Why did you become a Freemason?
Date: Sat, 29 Apr 2000 22:34:07 -0500
From: "Robert G. Pritzker" firstname.lastname@example.org
Subject: Why I Became a Mason
When I was sixteen, my grandfather passed on. I never really had a
chance to know him, as I was raised some distance from where he lived.
Growing up so far away from him, I never had the opportunity to find out
the way he lived; who his friends were; what he thought or what he felt
-- he was an enigma to me.
A few years later, I followed in my father's footsteps and became a
United States Marine, but that really wasn't for myself, but rather it
was to give my father the chance to live vicariously through me and to
recapture the proudest part of his youth. Sadly, shortly before the end
of my enlistment my father died as well. When the time came, I left the
Marines, since it had been for him that I'd joined in the first place,
and with him gone, there didn't seem to be any point in continuing on.
But upon going home to the place where he'd lived, I found I had no
family left, and ultimately no home either.
Penniless and alone, I left the place of my youth to journey to my
mother's home, which was near where my grandfather had lived. For years
I lived without friends and without any family that I knew, save my
mother. Unhappy and depressed, a stranger in a strange land, I fell
into vice and self-indulgence, hoping to fill the emptiness inside with
something permanent and real. But, like a cup with no bottom, my soul
was never, and could never have been, filled with anything but
My grandmother had survived my grandfather's passing, and during this
time was living alone and getting on in age to the point where she was
no longer capable of taking care of herself. Soon the time came for her
to enter assisted living and to sell the home where she and my
grandfather had lived for fifty years. After the sale of the house, it
became necessary to clean out the basement -- and it was there in the
shadows and dusty cobwebs where I first discovered light.
Though I had grown up far away, at times over the course of my youth
I had visited my grandfather. During one of those visits, perhaps when
I was five years old or so, we were in the basement and he handed me a
piece of chalk, and with it I drew a picture of Jonah's whale on a metal
cabinet which he used to store tools and nails and such. I remember at
the time him drawing something as well, and now twenty and more years
later, I stood in the gloom of his basement, looking at my childhood
picture of Jonah's whale on that old metal cabinet, and, curiously, at a
small symbol crudely scrawled in chalk under it that I knew I'd seen
before -- the square and compasses surrounding a "G" in the center.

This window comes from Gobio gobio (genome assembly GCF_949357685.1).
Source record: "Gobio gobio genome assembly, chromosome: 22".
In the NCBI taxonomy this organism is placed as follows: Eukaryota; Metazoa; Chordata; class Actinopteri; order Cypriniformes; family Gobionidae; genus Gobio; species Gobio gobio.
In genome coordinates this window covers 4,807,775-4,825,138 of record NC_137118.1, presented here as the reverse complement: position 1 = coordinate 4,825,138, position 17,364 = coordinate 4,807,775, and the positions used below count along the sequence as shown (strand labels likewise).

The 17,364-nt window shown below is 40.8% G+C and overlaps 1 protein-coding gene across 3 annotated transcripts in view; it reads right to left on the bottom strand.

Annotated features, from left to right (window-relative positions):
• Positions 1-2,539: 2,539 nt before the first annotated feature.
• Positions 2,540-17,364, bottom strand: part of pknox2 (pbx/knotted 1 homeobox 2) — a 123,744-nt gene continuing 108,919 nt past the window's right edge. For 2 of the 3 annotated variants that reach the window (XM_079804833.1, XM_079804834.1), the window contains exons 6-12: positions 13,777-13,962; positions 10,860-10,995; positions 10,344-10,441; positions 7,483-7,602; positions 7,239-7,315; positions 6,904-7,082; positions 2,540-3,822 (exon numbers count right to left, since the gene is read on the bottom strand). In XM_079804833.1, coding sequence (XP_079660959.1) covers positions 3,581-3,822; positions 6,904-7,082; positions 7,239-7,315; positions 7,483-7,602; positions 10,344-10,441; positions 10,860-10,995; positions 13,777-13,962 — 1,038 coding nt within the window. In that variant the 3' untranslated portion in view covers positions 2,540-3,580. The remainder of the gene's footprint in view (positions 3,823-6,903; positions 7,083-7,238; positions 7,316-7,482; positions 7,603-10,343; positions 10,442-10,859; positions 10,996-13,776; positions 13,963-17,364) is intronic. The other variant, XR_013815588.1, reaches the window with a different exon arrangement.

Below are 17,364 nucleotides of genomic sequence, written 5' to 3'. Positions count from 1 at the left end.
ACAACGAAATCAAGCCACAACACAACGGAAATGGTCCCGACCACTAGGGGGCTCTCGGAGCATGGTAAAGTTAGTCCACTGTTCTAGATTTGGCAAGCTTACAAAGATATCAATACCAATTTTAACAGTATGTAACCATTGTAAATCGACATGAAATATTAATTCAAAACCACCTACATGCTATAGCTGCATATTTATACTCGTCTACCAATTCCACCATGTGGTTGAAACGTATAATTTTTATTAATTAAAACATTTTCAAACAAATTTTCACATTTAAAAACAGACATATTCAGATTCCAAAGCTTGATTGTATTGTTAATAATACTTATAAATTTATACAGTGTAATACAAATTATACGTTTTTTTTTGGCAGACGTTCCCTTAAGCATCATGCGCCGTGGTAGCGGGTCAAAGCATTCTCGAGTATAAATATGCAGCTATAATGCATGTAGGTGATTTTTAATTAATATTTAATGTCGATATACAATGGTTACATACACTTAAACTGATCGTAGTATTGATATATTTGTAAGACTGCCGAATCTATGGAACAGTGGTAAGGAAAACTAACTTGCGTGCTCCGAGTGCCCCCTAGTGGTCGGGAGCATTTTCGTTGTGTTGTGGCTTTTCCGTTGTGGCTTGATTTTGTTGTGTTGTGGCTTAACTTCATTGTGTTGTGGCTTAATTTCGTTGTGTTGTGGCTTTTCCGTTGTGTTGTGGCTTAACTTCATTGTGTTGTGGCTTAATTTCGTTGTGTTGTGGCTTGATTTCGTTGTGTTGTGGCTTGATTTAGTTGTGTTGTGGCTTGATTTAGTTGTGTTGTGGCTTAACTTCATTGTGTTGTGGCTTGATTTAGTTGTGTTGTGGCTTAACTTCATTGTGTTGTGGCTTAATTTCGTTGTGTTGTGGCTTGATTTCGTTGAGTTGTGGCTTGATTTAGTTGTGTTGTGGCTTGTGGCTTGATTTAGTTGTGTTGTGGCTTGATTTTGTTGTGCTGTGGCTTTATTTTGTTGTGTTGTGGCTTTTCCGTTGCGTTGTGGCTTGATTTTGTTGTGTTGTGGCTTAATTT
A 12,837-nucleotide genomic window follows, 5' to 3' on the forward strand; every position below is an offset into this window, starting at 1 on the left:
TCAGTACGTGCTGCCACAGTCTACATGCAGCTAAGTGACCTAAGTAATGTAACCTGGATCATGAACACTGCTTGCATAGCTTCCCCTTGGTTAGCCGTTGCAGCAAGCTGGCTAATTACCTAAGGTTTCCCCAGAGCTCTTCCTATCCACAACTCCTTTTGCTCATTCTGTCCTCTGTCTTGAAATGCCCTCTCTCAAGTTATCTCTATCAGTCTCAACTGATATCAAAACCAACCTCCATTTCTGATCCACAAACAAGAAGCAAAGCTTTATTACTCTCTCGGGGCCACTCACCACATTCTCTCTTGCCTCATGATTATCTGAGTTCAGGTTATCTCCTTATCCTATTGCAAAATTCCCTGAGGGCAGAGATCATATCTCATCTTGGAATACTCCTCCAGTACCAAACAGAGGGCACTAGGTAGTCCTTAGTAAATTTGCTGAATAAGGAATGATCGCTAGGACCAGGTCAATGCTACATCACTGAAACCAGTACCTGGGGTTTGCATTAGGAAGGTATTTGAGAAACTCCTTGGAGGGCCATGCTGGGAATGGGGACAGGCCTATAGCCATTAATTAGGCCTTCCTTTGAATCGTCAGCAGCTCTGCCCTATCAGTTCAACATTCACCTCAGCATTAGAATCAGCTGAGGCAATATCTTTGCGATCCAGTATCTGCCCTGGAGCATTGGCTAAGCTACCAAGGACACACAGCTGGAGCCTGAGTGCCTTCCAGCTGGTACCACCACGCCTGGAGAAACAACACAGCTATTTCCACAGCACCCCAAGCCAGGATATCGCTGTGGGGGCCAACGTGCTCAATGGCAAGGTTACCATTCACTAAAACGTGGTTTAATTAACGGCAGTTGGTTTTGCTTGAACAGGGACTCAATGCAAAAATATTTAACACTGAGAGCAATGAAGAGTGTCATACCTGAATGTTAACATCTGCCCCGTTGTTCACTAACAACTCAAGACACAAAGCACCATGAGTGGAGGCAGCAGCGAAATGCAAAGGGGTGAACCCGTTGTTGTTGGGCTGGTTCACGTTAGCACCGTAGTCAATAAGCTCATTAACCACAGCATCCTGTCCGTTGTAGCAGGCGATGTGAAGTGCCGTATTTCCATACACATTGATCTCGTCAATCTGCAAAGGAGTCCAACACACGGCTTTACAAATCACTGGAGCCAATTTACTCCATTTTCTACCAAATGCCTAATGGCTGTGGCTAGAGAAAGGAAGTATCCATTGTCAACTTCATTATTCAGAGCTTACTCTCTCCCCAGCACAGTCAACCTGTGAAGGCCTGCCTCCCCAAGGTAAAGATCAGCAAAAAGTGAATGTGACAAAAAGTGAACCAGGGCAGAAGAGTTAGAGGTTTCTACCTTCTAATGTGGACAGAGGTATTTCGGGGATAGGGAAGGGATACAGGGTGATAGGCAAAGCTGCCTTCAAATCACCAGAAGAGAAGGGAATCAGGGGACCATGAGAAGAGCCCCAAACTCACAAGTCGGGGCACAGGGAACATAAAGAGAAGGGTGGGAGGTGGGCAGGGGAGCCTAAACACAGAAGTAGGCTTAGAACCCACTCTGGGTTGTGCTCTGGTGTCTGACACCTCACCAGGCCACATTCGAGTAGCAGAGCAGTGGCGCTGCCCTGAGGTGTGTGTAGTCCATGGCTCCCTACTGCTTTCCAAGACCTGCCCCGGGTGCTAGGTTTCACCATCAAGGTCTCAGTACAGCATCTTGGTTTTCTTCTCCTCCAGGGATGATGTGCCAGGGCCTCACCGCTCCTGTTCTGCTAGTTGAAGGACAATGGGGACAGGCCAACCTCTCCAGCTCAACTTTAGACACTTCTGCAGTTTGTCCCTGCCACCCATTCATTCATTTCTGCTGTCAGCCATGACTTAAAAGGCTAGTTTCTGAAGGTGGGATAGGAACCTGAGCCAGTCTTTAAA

I knew that this meant something, or perhaps I deluded myself into
thinking that this small symbol was somehow meant for me and had been
there waiting to be seen and understood for almost a quarter century.
"What did it mean?" I asked myself.
Immediately, and for some reason unknown to me to this day, I had the
urge to visit his grave. Somewhere in the back of my mind I knew that
that was where I had seen this symbol before. Sure enough, as I parked
near where he lay, I noticed a sign that said: "Garden of Masonic." As I
approached his grave, I noticed something else: An altar of white stone
bearing the same symbol I had seen inscribed in the basement. Upon his
grave marker, the same symbol was etched, and I knew that this was
somehow his way of sending me a message that I would only understand
when I was ready. And I did understand, though it would be years before
I ever thought myself worthy to take that first step.
From then on, everywhere I turned I saw that symbol, and everytime I
did there was a stirring in my blood to follow it. But I never did. I
had been down the road of trying to live for someone else once before,
and had become wise to the pitfalls that are hidden along the way. But
on my wedding day, I noticed that my new father-in-law was wearing a
ring on his right hand which bore that same symbol, and there I took
that first step and asked him what it was all about. He said that he
would tell me in time.
That was three years ago, and on the eve of my third wedding
anniversary, he brought me a sheet of paper and asked me to fill it out
and sign it. I did. And three weeks ago, I was made a Mason. After my
initiation, I had the opportunity to speak with a number of the older
brethren and inquire if any of them knew my grandfather in life. Many
did, and all knew him as a just and upright Mason, as they assured me
that I myself now had the opportunity to be.
G. Robert Pritzker
Bethalto #406, Illinois
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